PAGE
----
A perspective on recent events in Afghanistan

March 19th, 2012

International relations professor Michael Corgan is a specialist in international security with extensive government service in political & military planning, especially with NATO. He offers the following perspective on recent events in Afghanistan, including the burning of the Quran by American soldiers and the shootings of Afghan civilians in Kandahar Province allegedly by Staff Sgt. Robert Bales:

“I wonder if we don’t have two turning points in this war within the space of a couple of weeks.

“First, the Quran burning incident inflamed the Afghan people against the foreigners who, whatever good they had done, ultimately were irretrievably alien. Then the massacre by Sgt. Bales illustrated to the American people, as perhaps nothing else, the costs of redeploying the same small group of Americans to carry the water for the country’s somewhat unraveled policies in that part of the world.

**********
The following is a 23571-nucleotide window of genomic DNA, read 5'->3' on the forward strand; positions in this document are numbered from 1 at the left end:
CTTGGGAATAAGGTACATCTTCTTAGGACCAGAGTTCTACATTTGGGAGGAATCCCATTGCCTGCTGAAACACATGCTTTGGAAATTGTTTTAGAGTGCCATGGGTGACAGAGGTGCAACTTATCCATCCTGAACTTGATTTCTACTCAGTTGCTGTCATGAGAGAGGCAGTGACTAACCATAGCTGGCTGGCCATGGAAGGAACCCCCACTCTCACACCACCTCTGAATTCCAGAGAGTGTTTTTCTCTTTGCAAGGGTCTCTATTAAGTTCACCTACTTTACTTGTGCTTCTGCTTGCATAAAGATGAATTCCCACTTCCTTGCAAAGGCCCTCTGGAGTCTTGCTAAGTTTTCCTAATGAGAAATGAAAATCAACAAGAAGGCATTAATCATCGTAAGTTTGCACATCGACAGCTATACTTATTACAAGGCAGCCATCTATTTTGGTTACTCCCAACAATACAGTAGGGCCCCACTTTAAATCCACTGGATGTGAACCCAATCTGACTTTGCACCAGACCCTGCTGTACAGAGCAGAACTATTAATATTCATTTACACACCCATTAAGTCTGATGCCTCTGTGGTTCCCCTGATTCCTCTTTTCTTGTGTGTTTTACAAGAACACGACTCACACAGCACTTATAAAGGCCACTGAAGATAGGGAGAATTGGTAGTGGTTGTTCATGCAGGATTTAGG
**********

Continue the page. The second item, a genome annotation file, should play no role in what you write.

“In the case of the Quran burning, the fact that it was unintentional is almost worse than if it had been an act of pure hostility. For what that shows is that we don’t bother to understand the people whose country we are trying to help rebuild – they aren’t worth paying attention to.

“I suspect the Afghan people might be more forgiving of the killings by Sgt. Bales since that sort of thing occurs in all long wars (see Thucydides on this). But the American people have been largely sheltered from the reality of war on their soil – except for some Southerners who still talk about the cause and condone what was essentially a fight to preserve slavery.

“Now the American people cannot avoid knowing what long wars and prolonged exposure to combat do. In the Vietnam War, My Lai was not an aberration of a long war, it was an inevitability.”

Contact Corgan at 617-353-3553; mcorgan@bu.edu

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